On January 15, 2013, the European Court of Human Rights (ECHR) in Strasbourg released its ruling in the cases of four Christian employees who argued that they suffered from discrimination and that their employers encroached upon their right to religious freedom at work. All four applicants complained that domestic law had failed to adequately protect their right to manifest their religion. We provided a commentary on the case in a previous Slaw blog post here , so I will not go into details. Suffice it to say; only one of the four cases heard was successful in their claims reaffirming religious freedom is a right but not an absolute one.
The Court’s judges ruled by five votes to two that British Airways violated Article 9 (freedom of religion) of the European Convention on Human Rights by making employee Nadia Eweida remove her crucifix at work. The Court concluded in the case of Mrs. Eweida that a fair balance had not been struck between the employee’s desire to manifest her religious belief and to be able to communicate that belief to others, and the employer’s wish to project a certain corporate image, no matter how legitimate that aim might be.
However, the judges were unanimous that there was no violation in the cases of: Nurse Shirley Chaplin, who was moved to a paperwork role after refusing to remove a crucifix, which it argued could cause injury when handling patients; Gary McFarlane, a marriage counsellor, who was sacked for refusing to give sex therapy to homosexuals; or Registrar Lillian Ladele, who was disciplined after she declined to conduct same-sex civil partnerships.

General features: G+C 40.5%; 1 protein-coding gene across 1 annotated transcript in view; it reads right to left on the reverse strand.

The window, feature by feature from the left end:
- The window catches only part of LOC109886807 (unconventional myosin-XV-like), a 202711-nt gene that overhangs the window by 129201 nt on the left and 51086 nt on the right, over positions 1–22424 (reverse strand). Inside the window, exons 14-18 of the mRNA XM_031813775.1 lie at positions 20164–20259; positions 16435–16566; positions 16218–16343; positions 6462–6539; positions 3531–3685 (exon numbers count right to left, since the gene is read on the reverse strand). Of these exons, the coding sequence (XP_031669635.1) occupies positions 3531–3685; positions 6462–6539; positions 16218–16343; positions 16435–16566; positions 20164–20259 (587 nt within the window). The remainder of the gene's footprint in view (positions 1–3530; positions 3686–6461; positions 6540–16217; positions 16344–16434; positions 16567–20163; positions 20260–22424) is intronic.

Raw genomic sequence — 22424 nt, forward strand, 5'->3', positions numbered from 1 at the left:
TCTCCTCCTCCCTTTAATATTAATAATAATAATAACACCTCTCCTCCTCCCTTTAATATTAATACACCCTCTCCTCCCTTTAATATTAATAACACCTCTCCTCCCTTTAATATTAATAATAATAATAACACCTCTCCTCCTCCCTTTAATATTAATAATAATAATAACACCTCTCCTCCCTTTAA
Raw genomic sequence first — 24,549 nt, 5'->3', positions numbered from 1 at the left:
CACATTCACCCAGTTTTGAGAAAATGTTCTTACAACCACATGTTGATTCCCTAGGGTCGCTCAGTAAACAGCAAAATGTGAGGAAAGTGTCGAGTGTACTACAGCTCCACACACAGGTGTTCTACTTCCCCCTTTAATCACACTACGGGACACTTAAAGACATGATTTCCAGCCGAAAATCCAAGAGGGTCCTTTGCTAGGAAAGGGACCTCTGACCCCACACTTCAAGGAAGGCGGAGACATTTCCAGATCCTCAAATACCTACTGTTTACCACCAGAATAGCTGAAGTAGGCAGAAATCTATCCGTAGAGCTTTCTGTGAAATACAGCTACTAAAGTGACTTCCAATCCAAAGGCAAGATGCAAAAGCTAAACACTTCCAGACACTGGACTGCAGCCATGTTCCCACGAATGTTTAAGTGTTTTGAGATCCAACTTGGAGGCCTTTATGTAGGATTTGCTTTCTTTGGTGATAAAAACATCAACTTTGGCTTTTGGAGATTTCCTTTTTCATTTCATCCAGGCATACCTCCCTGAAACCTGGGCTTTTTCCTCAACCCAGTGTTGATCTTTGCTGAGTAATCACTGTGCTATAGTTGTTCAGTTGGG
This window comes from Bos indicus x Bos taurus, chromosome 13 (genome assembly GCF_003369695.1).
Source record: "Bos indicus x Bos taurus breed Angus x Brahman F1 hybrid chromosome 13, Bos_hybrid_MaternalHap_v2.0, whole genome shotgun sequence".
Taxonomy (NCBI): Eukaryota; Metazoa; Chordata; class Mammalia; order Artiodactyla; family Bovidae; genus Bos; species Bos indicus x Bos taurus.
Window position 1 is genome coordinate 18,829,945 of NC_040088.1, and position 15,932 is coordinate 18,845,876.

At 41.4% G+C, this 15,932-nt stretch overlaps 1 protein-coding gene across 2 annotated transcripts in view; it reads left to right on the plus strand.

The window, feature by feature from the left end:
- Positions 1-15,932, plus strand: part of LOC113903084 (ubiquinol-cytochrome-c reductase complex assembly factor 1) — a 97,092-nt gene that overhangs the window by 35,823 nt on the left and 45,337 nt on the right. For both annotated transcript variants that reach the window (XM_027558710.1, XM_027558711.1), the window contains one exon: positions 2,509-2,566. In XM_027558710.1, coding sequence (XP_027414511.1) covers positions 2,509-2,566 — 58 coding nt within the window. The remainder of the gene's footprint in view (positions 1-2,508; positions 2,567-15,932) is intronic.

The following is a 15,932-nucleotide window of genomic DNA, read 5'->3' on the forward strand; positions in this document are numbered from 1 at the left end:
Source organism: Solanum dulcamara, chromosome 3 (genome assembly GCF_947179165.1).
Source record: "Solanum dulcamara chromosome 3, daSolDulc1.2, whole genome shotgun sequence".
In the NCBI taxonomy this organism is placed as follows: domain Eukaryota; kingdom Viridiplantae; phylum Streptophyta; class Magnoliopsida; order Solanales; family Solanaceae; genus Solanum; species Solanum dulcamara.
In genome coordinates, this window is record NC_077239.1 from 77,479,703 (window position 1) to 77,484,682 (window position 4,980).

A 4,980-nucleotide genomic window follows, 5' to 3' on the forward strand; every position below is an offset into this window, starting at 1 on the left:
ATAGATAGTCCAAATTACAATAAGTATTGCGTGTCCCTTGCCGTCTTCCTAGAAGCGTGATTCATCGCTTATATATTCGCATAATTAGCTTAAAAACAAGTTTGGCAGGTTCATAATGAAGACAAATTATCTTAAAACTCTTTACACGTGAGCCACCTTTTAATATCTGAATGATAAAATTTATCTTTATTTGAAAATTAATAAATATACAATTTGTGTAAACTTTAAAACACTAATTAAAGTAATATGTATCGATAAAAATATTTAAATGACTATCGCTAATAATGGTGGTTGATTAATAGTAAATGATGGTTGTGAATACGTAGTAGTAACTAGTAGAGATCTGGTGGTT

The principle stemming from this case is clearly laid out in the judgment; freedom of religion is:
“an essential part of the identity of believers and one of the foundations of pluralistic, democratic societies […] However, where an individual’s religious observance impinges on the rights of others, some restrictions can be made.”
The issue of religious freedom and how the right to religious expression interacts (and conflicts) with other rights is very complicated. Some people are quick to cry “discrimination” at the slightest sign of differential treatment; others are more willing to let things slide—to accept limits on their behaviour at work, for instance—in the name of tolerance and balance. Certainly there is room for more positive discussion and negotiation, but sensitivities often lead instead to antagonism and division.
Interestingly, of these four complaints, the one that succeeded—and seems to have garnered dissent—seems the most innocuous. The others—despite suffering unanimous defeats—must have been more difficult.
According to the media, the three who lost their appeals are believed to be considering a final appeal to the Grand Chamber of the European Court, where their cases could be heard before 17 judges.